The Stockholm Agreement saved the city of Hudaydah from imminent conflict. The Riyadh Agreement has helped reconcile differences between different factions of the government of Yemen. In December 2020, the government announced a new cabinet with representatives from different factions. 

To date, national peace talks have not, however, reduced the level of violence. Clashes have increased. Conflicting parties are failing to seize the opportunities presented by the agreements. A recent attack on Aden Airport, which appeared to target members of the new “unity” government, has further complicated peace efforts.

How can peace talks perform better? 

International peace efforts must broaden the aperture for participation. To date, internationally sponsored talks have not incorporated the full array of Yemeni stakeholders. Nor have the various armed groups been sufficiently brought into discussions.

For mediators, inclusion can be a double-edged sword: bringing many actors to the table can reduce the chance of securing a peace deal, but, reaching an agreement based on a narrow set of interests also risks failure. A narrowly defined deal may not reflect evolving realities on the ground, complicating efforts to foster local ownership. 

Yemen’s challenge is to enable a peace process and deliver peacebuilding interventions that encourage buy-in from the ground up. Of course, creating a genuinely inclusive process is difficult. It requires addressing a diversity of actors and interests operating at national and sub-national levels. However, demonstrated international commitment to supporting inclusive processes could become an incentive for collaboration among conflicting parties. A genuinely inclusive peace process will help build the trust necessary for a representative and functional Yemeni government to form.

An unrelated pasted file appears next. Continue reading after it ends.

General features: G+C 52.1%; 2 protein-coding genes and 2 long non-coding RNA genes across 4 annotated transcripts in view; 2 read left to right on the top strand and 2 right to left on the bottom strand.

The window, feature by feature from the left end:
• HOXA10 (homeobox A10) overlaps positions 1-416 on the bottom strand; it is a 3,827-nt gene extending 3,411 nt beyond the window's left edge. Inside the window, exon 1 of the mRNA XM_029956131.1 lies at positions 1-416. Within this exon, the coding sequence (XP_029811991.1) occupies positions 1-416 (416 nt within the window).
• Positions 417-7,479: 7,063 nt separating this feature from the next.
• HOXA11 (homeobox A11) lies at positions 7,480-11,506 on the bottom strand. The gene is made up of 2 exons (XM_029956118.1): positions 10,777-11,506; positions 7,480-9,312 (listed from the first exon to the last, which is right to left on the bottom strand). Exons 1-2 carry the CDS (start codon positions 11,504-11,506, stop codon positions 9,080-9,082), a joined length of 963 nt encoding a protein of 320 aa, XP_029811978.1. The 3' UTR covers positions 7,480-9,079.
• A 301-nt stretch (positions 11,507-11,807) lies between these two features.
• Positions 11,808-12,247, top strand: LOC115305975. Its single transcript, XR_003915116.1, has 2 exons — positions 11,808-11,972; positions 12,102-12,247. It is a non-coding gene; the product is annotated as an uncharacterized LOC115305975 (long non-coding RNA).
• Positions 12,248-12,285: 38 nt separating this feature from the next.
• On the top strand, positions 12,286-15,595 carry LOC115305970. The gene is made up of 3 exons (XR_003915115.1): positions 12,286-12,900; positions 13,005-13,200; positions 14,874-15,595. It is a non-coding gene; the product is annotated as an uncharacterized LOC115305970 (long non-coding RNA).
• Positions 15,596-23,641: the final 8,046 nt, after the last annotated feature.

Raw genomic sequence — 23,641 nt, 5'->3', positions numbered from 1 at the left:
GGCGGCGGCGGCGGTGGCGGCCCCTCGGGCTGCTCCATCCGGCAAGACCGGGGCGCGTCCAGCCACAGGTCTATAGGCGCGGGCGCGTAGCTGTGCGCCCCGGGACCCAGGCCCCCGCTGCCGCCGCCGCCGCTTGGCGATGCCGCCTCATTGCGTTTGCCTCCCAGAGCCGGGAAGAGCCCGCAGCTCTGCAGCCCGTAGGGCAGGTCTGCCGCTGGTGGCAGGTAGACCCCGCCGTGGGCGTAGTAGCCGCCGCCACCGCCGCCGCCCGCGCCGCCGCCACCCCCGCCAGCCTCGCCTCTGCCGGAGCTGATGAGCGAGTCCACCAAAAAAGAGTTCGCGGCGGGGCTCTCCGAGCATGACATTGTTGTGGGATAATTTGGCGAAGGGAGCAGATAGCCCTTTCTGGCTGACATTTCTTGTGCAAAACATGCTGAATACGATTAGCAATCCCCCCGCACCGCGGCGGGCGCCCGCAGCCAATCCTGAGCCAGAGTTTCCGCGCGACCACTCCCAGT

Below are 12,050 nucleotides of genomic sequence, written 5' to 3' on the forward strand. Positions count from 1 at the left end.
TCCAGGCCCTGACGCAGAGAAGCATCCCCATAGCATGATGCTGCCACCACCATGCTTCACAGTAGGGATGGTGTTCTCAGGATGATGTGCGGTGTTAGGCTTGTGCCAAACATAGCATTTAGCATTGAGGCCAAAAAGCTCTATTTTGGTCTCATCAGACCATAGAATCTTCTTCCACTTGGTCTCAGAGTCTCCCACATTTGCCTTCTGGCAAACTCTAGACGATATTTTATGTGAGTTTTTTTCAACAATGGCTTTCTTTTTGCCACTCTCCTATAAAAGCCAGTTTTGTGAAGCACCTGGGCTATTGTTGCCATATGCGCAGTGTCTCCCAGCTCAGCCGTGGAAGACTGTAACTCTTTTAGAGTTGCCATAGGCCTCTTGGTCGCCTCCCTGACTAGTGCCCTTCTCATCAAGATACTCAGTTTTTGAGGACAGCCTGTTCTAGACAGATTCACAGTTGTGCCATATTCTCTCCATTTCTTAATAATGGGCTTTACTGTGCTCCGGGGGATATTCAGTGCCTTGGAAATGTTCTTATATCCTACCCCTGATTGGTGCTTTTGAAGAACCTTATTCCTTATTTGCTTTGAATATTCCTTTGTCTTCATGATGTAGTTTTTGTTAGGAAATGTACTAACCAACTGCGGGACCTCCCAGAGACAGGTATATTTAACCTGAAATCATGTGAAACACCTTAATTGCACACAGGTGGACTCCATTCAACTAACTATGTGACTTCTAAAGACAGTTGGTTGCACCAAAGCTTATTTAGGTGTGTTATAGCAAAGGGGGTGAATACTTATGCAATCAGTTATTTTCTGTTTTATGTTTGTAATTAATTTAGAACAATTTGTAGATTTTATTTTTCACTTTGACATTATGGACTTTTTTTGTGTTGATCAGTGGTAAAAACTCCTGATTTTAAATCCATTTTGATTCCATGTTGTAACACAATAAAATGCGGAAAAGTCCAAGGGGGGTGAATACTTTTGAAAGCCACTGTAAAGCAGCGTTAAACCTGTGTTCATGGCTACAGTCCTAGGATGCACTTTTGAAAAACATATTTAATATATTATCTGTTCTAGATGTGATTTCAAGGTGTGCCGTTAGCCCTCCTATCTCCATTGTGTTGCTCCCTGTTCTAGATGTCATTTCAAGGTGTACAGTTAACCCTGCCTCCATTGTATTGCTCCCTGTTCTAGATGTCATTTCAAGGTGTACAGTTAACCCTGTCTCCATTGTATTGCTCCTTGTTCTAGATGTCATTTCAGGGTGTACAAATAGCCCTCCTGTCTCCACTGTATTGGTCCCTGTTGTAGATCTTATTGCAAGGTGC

How can international efforts better support peacebuilding?

Five years of conflict, fragmentation, and autonomy have shifted power to the local level. The lack of a common understanding between mediators and donors on the nature of local conflict, and its impact on national dynamics, limits peacebuilding efforts. To reflect the splintered nature of the war, peace talks must recognize local conflict dynamics.

A rigorous and systemic understanding of different actor’s motivations for engaging in violent and peaceful behavior must act as the foundation for peacebuilding initiatives. International donors can support the peacebuilding process by researching different group’s positions, interests, and demands. This information will allow mediators to identify evidence-based solutions to peacebuilding stumbling blocks.

Mapping out the drivers of conflict uncovers what issues sustain the conflict. Equipped with a better understanding of the conflict landscape, mediators can identify effective entry points for peacebuilding interventions to support local stability and increase local buy-in for agreements. 

Building a shared understanding of conflict drivers within the international community will allow actors to better integrate insights into stabilization, humanitarian, and development efforts. Improving and harmonizing knowledge will also help ensure that humanitarian, development, and peace efforts complement one another.

*Banner photo caption: A woman walks down a road in Sanaa, Yemen.

Posts on the blog represent the views of the authors and do not necessarily represent the views of Chemonics.